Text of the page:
Matthew 13:54 (NLT)
When Jesus had finished these wordsthe crowd were astonished at the power behind his teaching. For his words had the ring of authority, quite unlike those of the scribes.
Matthew 7:28 (Phillips)
What if we could help the de-churched, the barely-hanging-on-to-faith, to rediscover, fall in love with, and follow that Jesus?
Like Sandy, maybe you have been hurt and disillusioned by the Church. In addition, anyone who follows Jesus is going to experience times that are spiritually dry, when our hearts are not warm and drawn to God. If we are following Jesus in the context of the church, given enough time we will find discouragement. In Revelation, John hears an angel affirm this reality in the Church:
You don’t have as much love as you used to. Think about where you have fallen from, and then turn back and do as you did at first.
Revelation 2:4 (CEB)
How do we find our first love again? The angel’s words guide us toward action:
Reflect on your first love.
Repent, turn back toward where you were. These are personal words, not institutional. This does not mean go back to the same church. It is an encouragement to make our way back to our first fascination, curiosity, and affection for Jesus. This is, maybe surprisingly, the way forward.
Practice those things you did at first—those habits that facilitated your first love. That might mean listening to your favorite worship song. You might reach for your favorite devotional guide or author who connects you to Jesus. You might pick up an old spiritual practice like meditating while walking. Talk to a trusted friend.
I wish I would run into Sandy again, I’d love to hear and discuss his thoughts about Revelation 2:4. I think it points a way forward for anyone struggling to hold on to Jesus.
 Craig S. Keener, Matthew, The IVP New Testament Commentary Series, (IVP, 2011), 335.
Bishop Todd D. Hunter leads Churches for the Sake of Others (C4SO), a diocese of the Anglican Church in North America and was the founding pastor of Holy Trinity Anglican Church in Costa Mesa, California. He was formerly the president of Alpha USA and the national director for the Association of Vineyard Churches. He is author of What Jesus Intended, Christianity Beyond Belief, Giving Church Another Chance, The Outsider Interviews, The Accidental Anglican, Our Favorite Sins, Our Character at Work, and Deep Peace. Recently, he established The Center for Formation, Justice and Peace. Visit Todd’s website at toddhunter.org. Learn more about Todd’s church-planting initiative, Churches for the Sake of Others.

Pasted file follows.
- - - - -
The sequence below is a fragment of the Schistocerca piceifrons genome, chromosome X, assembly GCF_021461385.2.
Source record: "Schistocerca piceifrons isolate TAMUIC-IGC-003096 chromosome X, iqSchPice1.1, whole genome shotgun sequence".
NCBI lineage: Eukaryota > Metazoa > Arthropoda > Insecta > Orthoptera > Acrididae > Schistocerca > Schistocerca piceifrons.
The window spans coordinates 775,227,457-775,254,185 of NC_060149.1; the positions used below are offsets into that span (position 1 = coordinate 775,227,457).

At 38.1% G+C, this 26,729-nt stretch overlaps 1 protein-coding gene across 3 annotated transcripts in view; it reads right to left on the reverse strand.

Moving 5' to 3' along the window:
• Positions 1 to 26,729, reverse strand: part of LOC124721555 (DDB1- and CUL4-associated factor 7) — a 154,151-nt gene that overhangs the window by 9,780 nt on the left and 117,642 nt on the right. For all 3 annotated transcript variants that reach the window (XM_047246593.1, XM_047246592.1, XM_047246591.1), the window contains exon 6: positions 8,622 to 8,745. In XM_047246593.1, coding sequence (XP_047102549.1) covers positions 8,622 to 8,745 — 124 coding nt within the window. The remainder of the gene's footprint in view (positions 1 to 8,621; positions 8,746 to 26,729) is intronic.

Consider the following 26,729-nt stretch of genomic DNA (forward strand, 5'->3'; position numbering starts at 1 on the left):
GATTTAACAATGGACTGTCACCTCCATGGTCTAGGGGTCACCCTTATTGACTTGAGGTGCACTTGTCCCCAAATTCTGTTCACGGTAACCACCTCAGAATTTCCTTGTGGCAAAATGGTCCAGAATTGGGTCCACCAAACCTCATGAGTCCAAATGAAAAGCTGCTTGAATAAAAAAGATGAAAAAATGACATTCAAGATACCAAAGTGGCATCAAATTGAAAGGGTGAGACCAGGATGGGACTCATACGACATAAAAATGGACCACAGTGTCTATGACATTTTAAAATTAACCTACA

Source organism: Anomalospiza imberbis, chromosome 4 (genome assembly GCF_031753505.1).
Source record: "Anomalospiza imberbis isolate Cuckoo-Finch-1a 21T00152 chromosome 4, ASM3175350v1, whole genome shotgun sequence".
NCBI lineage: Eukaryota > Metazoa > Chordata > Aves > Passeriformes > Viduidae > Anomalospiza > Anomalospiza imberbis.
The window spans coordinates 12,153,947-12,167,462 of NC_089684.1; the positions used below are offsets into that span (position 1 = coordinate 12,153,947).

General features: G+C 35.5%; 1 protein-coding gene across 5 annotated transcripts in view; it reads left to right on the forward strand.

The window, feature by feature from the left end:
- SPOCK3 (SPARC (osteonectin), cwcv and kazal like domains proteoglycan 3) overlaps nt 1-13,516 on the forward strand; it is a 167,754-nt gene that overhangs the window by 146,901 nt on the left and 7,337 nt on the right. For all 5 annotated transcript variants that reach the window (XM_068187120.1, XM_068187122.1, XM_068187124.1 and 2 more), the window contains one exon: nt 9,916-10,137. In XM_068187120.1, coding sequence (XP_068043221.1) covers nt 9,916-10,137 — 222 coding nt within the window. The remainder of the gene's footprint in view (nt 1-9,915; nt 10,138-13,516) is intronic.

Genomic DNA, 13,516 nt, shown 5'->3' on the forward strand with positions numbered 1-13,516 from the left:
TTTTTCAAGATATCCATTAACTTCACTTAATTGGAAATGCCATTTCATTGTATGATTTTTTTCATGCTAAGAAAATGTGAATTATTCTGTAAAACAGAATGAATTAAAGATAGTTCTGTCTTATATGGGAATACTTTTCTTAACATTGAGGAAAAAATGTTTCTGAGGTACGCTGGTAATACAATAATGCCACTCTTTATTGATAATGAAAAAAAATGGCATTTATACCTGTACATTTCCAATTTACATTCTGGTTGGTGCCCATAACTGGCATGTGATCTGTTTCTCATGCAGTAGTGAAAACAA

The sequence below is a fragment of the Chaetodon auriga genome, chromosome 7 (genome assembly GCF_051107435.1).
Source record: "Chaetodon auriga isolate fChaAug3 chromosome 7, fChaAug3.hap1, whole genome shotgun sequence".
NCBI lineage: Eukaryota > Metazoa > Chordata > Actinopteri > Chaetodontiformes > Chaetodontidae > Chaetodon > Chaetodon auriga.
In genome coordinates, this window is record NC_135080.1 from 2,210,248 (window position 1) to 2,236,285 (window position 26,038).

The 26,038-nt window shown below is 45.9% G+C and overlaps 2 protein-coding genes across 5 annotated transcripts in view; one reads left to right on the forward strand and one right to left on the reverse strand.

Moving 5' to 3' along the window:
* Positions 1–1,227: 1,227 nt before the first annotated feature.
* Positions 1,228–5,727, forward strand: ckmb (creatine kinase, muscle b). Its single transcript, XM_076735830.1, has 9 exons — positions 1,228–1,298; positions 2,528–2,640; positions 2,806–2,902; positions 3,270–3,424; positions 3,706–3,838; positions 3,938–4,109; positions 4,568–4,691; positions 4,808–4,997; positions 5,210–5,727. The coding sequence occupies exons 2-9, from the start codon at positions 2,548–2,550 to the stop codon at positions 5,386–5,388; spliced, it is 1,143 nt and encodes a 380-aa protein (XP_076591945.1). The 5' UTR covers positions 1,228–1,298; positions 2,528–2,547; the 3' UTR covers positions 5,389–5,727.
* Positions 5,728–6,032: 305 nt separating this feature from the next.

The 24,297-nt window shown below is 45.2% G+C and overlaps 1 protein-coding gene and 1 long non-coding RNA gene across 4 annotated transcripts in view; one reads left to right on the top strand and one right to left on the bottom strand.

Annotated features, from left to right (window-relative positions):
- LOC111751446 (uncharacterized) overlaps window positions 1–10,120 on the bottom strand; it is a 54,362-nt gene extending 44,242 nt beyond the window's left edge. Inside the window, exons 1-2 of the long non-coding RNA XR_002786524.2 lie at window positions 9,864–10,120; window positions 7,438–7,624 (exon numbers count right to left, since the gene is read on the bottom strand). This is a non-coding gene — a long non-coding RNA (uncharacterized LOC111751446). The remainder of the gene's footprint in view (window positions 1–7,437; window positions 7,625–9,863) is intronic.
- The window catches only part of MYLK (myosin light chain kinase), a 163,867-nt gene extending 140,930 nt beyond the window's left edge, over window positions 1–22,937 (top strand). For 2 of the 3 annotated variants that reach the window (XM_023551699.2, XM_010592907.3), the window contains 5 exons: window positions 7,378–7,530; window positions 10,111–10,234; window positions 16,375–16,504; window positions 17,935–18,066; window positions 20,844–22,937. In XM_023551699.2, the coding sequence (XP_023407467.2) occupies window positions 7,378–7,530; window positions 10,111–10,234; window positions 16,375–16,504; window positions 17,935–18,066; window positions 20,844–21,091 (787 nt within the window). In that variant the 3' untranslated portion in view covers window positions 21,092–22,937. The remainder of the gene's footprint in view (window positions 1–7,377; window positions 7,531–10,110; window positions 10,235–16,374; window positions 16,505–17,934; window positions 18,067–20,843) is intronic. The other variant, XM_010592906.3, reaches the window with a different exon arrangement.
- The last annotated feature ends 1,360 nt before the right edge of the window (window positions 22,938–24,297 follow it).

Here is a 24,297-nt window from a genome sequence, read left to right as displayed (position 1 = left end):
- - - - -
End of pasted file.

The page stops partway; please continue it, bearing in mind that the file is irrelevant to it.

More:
In Bishop Hunter’s recent book, What Jesus Intended: Finding True Faith in the Rubble of Bad Religion, he addresses the widespread feeling of discomfort and unease many feel in churches today.
Many of us feel unsteady, disoriented, even crushed after an endless string of scandals within the walls of a place meant to offer compassion and safety. Others feel forced to draw back or distance ourselves from the church. All the while, our instincts tell us this is not what Jesus wanted for his people. But what did he intend?
After four decades of ministry, Anglican bishop Todd Hunter is no stranger to betrayal and pain in the church. Still, he has hope. He believes more than ever that Jesus is who the world needs and that Jesus has plans for his followers. In What Jesus Intended, Hunter offers a vision for emerging from the rubble of bad religion and rebuilding faith among a community of sincere believers. By unpacking the purposes of Jesus, we can expose twisted, toxic religion for what it is and embrace the true aims of the gospel.
Come for a fresh hearing of Jesus—one that offers us the healing and goodness we’ve always longed for.